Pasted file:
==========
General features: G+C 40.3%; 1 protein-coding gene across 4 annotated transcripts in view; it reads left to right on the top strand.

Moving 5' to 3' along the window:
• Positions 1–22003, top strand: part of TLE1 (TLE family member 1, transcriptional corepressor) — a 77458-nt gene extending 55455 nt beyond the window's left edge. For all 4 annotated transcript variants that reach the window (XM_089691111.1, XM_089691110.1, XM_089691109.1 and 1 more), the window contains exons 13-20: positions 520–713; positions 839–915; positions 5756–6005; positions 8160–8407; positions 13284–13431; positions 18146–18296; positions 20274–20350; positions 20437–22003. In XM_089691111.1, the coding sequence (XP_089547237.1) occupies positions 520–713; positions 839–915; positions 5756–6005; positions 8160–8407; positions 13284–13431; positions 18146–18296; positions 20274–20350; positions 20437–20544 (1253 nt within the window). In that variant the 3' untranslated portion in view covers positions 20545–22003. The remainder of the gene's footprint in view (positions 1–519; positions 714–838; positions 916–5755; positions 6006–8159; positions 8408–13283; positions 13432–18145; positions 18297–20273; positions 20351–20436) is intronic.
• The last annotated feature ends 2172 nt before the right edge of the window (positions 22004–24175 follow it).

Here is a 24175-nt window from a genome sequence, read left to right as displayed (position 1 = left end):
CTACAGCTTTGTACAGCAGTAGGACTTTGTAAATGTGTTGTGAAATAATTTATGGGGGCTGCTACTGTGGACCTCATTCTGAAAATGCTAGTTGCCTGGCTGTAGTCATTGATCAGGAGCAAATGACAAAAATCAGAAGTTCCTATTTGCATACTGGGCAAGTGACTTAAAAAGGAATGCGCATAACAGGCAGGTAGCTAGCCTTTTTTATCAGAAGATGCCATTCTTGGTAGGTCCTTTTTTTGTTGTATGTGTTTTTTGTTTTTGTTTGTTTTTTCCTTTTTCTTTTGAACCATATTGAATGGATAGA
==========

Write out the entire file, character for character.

General features: G+C 40.3%; 1 protein-coding gene across 4 annotated transcripts in view; it reads left to right on the top strand.

Moving 5' to 3' along the window:
• Positions 1–22003, top strand: part of TLE1 (TLE family member 1, transcriptional corepressor) — a 77458-nt gene extending 55455 nt beyond the window's left edge. For all 4 annotated transcript variants that reach the window (XM_089691111.1, XM_089691110.1, XM_089691109.1 and 1 more), the window contains exons 13-20: positions 520–713; positions 839–915; positions 5756–6005; positions 8160–8407; positions 13284–13431; positions 18146–18296; positions 20274–20350; positions 20437–22003. In XM_089691111.1, the coding sequence (XP_089547237.1) occupies positions 520–713; positions 839–915; positions 5756–6005; positions 8160–8407; positions 13284–13431; positions 18146–18296; positions 20274–20350; positions 20437–20544 (1253 nt within the window). In that variant the 3' untranslated portion in view covers positions 20545–22003. The remainder of the gene's footprint in view (positions 1–519; positions 714–838; positions 916–5755; positions 6006–8159; positions 8408–13283; positions 13432–18145; positions 18297–20273; positions 20351–20436) is intronic.
• The last annotated feature ends 2172 nt before the right edge of the window (positions 22004–24175 follow it).

Here is a 24175-nt window from a genome sequence, read left to right as displayed (position 1 = left end):
CTACAGCTTTGTACAGCAGTAGGACTTTGTAAATGTGTTGTGAAATAATTTATGGGGGCTGCTACTGTGGACCTCATTCTGAAAATGCTAGTTGCCTGGCTGTAGTCATTGATCAGGAGCAAATGACAAAAATCAGAAGTTCCTATTTGCATACTGGGCAAGTGACTTAAAAAGGAATGCGCATAACAGGCAGGTAGCTAGCCTTTTTTATCAGAAGATGCCATTCTTGGTAGGTCCTTTTTTTGTTGTATGTGTTTTTTGTTTTTGTTTGTTTTTTCCTTTTTCTTTTGAACCATATTGAATGGATAGA